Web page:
GDC: Throughout this process, what kind of public reception have you received across the state?

BI: It’s been very positive and continues to be positive. People are excited and they want us to get up and online as soon as possible. I think because of the pandemic people are still a little hesitant at times to go into places where there are large gatherings of people such as a casino. I think some people are a little leery and they want to place those bets from their couch, and that’s great. As I said, we’ll have in-play betting where they can bet on the next pass, the next touchdown, or the next field goal. I think that’s going to just increase player engagement, so people have been very supportive.

We’ve got a lot of calls into the office of people thanking me for doing this. A lot of people have told me they’ve played offshore for years, and it’s great that they finally don’t have to do that.”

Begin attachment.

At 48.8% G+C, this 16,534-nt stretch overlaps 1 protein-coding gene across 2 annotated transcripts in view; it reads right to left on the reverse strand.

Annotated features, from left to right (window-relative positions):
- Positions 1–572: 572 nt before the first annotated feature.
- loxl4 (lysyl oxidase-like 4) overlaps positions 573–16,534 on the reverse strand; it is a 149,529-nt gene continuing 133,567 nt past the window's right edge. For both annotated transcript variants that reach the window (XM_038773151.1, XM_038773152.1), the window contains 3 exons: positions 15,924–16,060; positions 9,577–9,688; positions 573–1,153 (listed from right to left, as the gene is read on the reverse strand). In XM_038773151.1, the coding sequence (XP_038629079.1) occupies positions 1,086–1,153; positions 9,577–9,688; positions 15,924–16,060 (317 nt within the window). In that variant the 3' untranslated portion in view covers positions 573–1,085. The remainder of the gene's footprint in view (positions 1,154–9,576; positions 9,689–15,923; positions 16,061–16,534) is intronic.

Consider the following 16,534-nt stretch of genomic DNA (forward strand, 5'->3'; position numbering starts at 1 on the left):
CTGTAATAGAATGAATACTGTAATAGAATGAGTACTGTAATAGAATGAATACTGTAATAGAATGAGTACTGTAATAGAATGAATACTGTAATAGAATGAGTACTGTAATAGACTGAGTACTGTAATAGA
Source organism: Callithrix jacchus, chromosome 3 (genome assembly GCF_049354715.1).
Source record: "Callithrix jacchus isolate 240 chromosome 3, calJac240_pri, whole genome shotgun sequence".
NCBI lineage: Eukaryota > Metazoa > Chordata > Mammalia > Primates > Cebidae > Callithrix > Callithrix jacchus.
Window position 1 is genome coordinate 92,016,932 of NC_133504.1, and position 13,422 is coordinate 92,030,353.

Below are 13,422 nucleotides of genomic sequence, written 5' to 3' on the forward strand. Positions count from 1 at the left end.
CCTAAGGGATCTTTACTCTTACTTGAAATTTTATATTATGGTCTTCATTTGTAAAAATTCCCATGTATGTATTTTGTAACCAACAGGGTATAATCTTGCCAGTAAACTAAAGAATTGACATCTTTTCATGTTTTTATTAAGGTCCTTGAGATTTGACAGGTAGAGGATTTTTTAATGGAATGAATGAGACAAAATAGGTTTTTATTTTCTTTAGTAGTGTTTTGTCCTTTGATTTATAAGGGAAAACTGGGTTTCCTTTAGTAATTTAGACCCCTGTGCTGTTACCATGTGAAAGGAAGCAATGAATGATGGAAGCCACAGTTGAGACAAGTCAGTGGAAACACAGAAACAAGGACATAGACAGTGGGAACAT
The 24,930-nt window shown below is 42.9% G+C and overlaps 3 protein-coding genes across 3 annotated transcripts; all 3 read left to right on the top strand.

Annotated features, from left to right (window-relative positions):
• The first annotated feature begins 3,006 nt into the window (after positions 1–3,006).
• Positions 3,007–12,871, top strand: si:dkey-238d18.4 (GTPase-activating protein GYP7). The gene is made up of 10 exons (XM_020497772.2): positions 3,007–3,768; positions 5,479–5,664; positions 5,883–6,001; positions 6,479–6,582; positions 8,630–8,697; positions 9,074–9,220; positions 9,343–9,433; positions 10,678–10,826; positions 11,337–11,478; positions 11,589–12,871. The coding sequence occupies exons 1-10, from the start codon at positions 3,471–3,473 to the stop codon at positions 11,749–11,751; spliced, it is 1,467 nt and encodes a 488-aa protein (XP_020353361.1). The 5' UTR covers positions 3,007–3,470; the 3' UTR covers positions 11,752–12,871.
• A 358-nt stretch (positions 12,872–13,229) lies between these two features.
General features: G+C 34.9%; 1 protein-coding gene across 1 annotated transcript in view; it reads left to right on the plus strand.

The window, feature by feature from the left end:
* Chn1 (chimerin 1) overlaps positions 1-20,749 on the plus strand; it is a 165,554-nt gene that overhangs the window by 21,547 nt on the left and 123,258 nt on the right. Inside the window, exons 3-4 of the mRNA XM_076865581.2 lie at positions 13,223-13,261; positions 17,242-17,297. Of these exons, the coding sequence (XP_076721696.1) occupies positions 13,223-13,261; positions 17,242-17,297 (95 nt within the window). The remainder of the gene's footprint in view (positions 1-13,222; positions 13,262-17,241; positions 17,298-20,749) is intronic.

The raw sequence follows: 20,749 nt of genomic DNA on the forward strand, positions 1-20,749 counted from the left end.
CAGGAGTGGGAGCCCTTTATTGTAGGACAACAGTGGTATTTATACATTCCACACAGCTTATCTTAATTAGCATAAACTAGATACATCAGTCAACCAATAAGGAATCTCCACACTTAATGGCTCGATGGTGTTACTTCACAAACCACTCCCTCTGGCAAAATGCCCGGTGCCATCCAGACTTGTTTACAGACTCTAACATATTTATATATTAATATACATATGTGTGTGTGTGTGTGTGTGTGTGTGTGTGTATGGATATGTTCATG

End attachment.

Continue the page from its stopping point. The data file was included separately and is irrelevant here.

GDC: What do you believe the future impact and outlook is for online gaming within the state?

BI: I think it’s only going to grow. The fiscal agency has revised the numbers for what they believe revenue-wise online gaming and online sports betting will bring in. I think it’s right around the $30-$35 million mark, but I think that’s not even close. I think as this continues to grow as it becomes more accepted, as people start to understand the products that are out there, I think we’re looking at a $100 million-plus industry for the state of Michigan in terms of tax revenue. We’re looking at a major growth in the state, and I just think it’s going to be exciting. Over time, it’s going to be more accepted and more and more people will play, and they’re going to realize how easy it is in a fun, safe environment, and that’s only going to be good for the state. That money will go to our schools and it’ll be good for kids.